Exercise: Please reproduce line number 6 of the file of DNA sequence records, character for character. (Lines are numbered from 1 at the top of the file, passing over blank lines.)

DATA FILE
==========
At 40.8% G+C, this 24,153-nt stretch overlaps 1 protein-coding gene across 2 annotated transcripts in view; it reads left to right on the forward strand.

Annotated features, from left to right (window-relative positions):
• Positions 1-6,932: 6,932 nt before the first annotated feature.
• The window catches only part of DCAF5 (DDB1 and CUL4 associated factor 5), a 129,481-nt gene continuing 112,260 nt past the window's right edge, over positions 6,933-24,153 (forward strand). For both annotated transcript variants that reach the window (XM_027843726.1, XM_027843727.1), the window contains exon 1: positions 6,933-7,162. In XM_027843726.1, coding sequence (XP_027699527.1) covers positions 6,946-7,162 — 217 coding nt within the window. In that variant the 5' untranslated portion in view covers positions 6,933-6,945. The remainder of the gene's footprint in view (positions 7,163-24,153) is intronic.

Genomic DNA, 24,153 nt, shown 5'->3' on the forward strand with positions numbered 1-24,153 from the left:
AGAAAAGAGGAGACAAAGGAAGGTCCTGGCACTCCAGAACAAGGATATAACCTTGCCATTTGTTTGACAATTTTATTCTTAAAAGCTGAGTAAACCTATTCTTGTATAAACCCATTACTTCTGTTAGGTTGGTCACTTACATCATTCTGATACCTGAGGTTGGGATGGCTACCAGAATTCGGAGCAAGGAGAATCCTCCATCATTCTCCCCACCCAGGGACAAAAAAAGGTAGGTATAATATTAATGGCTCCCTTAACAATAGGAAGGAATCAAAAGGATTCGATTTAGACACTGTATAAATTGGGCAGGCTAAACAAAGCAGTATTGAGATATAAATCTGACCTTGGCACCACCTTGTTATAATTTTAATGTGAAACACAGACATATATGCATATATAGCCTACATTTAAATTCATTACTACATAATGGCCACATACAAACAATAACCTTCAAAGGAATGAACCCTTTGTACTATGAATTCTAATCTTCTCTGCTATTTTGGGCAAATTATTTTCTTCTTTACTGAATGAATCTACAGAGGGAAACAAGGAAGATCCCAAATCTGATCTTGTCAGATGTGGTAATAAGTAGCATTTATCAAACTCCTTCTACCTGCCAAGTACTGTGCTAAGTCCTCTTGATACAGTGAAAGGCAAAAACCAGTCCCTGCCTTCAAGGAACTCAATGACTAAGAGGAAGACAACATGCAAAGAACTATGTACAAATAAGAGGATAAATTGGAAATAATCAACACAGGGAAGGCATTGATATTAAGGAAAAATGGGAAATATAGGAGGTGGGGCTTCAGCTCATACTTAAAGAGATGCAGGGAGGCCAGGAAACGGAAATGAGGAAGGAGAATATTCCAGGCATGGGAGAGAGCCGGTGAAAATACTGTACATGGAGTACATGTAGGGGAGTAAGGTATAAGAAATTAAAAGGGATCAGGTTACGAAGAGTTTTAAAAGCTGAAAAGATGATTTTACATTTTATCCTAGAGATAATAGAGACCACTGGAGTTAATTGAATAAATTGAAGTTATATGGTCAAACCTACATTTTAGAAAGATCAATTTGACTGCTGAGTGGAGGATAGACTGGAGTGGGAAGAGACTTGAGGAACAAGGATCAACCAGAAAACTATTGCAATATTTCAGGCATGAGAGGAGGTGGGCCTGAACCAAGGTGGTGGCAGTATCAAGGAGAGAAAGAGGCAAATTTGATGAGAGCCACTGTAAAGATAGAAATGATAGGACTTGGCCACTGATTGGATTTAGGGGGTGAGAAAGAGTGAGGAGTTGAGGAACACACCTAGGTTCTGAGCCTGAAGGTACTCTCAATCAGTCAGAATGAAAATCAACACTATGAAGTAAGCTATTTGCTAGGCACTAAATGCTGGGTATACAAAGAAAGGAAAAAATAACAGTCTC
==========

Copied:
AGAAAAGAGGAGACAAAGGAAGGTCCTGGCACTCCAGAACAAGGATATAACCTTGCCATTTGTTTGACAATTTTATTCTTAAAAGCTGAGTAAACCTATTCTTGTATAAACCCATTACTTCTGTTAGGTTGGTCACTTACATCATTCTGATACCTGAGGTTGGGATGGCTACCAGAATTCGGAGCAAGGAGAATCCTCCATCATTCTCCCCACCCAGGGACAAAAAAAGGTAGGTATAATATTAATGGCTCCCTTAACAATAGGAAGGAATCAAAAGGATTCGATTTAGACACTGTATAAATTGGGCAGGCTAAACAAAGCAGTATTGAGATATAAATCTGACCTTGGCACCACCTTGTTATAATTTTAATGTGAAACACAGACATATATGCATATATAGCCTACATTTAAATTCATTACTACATAATGGCCACATACAAACAATAACCTTCAAAGGAATGAACCCTTTGTACTATGAATTCTAATCTTCTCTGCTATTTTGGGCAAATTATTTTCTTCTTTACTGAATGAATCTACAGAGGGAAACAAGGAAGATCCCAAATCTGATCTTGTCAGATGTGGTAATAAGTAGCATTTATCAAACTCCTTCTACCTGCCAAGTACTGTGCTAAGTCCTCTTGATACAGTGAAAGGCAAAAACCAGTCCCTGCCTTCAAGGAACTCAATGACTAAGAGGAAGACAACATGCAAAGAACTATGTACAAATAAGAGGATAAATTGGAAATAATCAACACAGGGAAGGCATTGATATTAAGGAAAAATGGGAAATATAGGAGGTGGGGCTTCAGCTCATACTTAAAGAGATGCAGGGAGGCCAGGAAACGGAAATGAGGAAGGAGAATATTCCAGGCATGGGAGAGAGCCGGTGAAAATACTGTACATGGAGTACATGTAGGGGAGTAAGGTATAAGAAATTAAAAGGGATCAGGTTACGAAGAGTTTTAAAAGCTGAAAAGATGATTTTACATTTTATCCTAGAGATAATAGAGACCACTGGAGTTAATTGAATAAATTGAAGTTATATGGTCAAACCTACATTTTAGAAAGATCAATTTGACTGCTGAGTGGAGGATAGACTGGAGTGGGAAGAGACTTGAGGAACAAGGATCAACCAGAAAACTATTGCAATATTTCAGGCATGAGAGGAGGTGGGCCTGAACCAAGGTGGTGGCAGTATCAAGGAGAGAAAGAGGCAAATTTGATGAGAGCCACTGTAAAGATAGAAATGATAGGACTTGGCCACTGATTGGATTTAGGGGGTGAGAAAGAGTGAGGAGTTGAGGAACACACCTAGGTTCTGAGCCTGAAGGTACTCTCAATCAGTCAGAATGAAAATCAACACTATGAAGTAAGCTATTTGCTAGGCACTAAATGCTGGGTATACAAAGAAAGGAAAAAATAACAGTCTC